Why is there so much food waste and loss?
Food loss and waste happens all along the food supply chain. Food can be lost before it is ever harvested, like when a producer deems produce not profitable enough to pick because of market prices or disruptions. This was witnessed across the world at the beginning of the coronavirus pandemic when some farmers had no choice but to plow under vegetables ready for harvest and donate what they could to food banks. At the beginning of the pandemic, those working along the agri-food supply chain were forced to pivot as demands for food shifted away from restaurants to largely at-home consumption where the logistics of the supply chains and the types of products can differ greatly.
Aside from the pandemic, food loss and waste in the supply chain can occur due to aesthetic issues, e.g., if foods’ appearance doesn’t fit retail standards or pressing food safety concerns, e.g., if a cold chain is broken or does not exist. Food loss can also happen during transportation of highly perishable, temperature sensitive foods, such as meat and dairy products.
At the retail stage of food supply chains, food often needs to be sold before its best before date or the occasion it was made for (e.g. Christmas cookies) it is discarded.
At home, food is wasted for many different reasons, one in particular is that food isn’t consumed before it’s best-before date.
The average Canadian households wastes approximately $18 worth of food that could have been eaten each week, which is equivalent to 3366 calories worth of food energy. All that wasted food adds up to about $1600 per year per household, and that cost does not often include its environmental impact such as the greenhouse gases emitted to produce food that never nourished anyone.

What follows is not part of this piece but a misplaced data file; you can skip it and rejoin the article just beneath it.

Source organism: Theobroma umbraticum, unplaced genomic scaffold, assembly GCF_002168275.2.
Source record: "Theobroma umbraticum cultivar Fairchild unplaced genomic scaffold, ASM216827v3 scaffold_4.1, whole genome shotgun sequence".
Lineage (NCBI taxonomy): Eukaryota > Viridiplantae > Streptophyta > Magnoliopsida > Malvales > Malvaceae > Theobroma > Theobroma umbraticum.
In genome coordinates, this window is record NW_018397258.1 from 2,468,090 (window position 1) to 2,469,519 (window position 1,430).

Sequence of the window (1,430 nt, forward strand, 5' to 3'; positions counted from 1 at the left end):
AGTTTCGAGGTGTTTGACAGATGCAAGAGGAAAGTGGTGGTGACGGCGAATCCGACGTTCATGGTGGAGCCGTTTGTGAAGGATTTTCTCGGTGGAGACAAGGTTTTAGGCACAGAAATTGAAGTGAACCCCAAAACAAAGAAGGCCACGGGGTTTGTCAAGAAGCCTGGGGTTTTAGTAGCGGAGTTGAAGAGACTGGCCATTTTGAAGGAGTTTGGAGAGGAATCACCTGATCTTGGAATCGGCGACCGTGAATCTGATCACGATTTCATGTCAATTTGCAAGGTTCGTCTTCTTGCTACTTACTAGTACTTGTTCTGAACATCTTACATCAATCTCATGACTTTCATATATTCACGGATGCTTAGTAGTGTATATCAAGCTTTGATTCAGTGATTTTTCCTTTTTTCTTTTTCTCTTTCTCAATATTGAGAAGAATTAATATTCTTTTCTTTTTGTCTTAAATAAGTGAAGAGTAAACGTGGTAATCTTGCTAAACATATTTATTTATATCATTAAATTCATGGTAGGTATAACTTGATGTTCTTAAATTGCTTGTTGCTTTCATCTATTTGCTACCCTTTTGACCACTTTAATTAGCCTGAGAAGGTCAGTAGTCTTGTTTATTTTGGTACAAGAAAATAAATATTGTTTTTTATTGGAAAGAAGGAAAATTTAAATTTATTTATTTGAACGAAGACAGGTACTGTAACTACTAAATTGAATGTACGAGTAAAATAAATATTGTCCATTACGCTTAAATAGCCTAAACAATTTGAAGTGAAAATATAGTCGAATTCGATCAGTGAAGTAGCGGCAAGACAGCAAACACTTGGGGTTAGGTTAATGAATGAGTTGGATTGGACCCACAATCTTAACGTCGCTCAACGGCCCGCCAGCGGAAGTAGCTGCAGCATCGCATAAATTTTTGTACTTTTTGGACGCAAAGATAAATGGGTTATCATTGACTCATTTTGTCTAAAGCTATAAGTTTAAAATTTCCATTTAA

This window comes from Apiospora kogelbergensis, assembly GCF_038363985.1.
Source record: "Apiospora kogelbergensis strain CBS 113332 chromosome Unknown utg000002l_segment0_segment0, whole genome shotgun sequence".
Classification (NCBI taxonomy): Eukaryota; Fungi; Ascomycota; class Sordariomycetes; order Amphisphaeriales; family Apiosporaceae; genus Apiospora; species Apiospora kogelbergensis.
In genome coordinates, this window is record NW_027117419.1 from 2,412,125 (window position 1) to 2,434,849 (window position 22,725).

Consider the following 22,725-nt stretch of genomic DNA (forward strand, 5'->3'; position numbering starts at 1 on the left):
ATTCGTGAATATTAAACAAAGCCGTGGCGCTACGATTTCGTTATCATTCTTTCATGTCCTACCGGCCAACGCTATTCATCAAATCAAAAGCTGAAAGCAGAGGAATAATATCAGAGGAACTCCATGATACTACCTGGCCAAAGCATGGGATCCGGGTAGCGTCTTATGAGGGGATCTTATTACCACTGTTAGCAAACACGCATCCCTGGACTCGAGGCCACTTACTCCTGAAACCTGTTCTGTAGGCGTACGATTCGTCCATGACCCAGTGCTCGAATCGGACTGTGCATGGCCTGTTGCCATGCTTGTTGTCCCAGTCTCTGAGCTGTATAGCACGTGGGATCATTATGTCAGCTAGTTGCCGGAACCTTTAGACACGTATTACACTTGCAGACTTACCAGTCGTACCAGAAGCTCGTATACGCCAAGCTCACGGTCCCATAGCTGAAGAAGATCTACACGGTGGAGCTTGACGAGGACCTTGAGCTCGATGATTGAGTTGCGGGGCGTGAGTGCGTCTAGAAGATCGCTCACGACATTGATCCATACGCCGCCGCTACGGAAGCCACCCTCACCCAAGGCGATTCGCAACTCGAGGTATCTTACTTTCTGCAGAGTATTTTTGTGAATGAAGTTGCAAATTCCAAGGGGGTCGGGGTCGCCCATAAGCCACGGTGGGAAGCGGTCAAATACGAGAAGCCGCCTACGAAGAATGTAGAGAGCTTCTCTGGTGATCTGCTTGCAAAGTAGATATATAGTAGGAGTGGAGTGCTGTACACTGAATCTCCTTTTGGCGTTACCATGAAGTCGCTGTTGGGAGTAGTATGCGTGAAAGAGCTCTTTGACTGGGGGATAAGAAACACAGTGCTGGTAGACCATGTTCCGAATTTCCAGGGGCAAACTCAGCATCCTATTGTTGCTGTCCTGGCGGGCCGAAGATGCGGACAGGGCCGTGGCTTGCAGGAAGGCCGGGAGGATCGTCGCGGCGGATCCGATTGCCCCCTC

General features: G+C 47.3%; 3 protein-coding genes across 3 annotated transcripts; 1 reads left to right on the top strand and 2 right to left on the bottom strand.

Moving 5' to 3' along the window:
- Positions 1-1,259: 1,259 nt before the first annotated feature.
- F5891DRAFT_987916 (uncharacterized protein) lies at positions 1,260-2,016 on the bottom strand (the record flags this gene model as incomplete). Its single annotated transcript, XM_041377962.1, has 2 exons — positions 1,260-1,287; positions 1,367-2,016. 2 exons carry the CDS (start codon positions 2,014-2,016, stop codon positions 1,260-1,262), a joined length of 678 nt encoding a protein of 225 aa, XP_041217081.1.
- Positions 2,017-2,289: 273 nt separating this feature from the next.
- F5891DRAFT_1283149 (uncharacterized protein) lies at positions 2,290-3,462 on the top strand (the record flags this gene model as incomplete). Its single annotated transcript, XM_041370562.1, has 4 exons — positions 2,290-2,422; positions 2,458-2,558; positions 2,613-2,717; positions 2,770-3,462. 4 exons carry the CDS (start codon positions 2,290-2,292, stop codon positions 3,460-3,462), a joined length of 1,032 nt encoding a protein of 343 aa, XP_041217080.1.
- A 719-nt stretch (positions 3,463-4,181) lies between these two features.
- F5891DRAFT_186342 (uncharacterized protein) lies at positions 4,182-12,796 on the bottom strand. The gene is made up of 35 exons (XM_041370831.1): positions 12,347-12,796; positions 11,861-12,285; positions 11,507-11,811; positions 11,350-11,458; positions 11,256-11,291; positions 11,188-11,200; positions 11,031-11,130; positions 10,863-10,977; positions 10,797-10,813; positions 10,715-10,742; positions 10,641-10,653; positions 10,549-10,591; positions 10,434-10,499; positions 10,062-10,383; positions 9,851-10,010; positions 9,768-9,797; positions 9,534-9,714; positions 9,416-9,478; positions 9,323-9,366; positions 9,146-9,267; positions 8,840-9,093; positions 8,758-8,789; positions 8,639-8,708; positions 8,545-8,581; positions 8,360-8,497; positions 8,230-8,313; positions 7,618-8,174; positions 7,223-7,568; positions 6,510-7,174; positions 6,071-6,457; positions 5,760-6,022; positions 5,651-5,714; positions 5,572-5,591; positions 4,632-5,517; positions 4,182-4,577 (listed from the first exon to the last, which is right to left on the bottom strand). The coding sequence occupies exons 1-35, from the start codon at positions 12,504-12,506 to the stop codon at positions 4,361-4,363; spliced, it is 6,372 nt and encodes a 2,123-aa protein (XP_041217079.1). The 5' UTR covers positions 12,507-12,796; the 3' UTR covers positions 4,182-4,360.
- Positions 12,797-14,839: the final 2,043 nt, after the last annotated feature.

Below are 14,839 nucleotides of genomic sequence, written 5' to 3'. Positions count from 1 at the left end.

What does a date label (use-by, best-by, or sell-by) mean?
Use-by, best-by, and sell-by labels differ in what they aim to communicate, and understanding each can aid in reducing retail and consumer-level food waste.
Used-by labels are often on highly perishable products such as dairy and meat products that suggest when the safety and quality of the food may be compromised and may not be suitable for consumption after the indicated time has elapsed. Best-by labels reflect peak quality, e.g., ideal texture, flavour and maximum nutritional content, but it is not an indicator of lack of food safety. Sell-by labels are directed towards retailers to indicate when food should be sold by in a retail store. Products past their sell-by dates are sometimes still sold, but often at a discounted rate.
What are some examples of efforts to reduce food waste?
Farmers: The No Taste for Waste initiative features farmers, from fruit to dairy producers, taking action to reduce food waste on their farms, ensuring more food is reaching our plates.
Food Researchers: Provide alternatives to the static date systems, such as labels that change colour to show spoilage, to better communicate to the public the actual state of their food.
Retailers: To address food waste that is a result of visual standards set by retailers, some grocers including Loblaws have started to sell ‘ugly products’ at discounted rates. No Frill’s ‘Naturally Imperfect’ product line consists of fruits and vegetables that would otherwise be wasted due to being misshaped.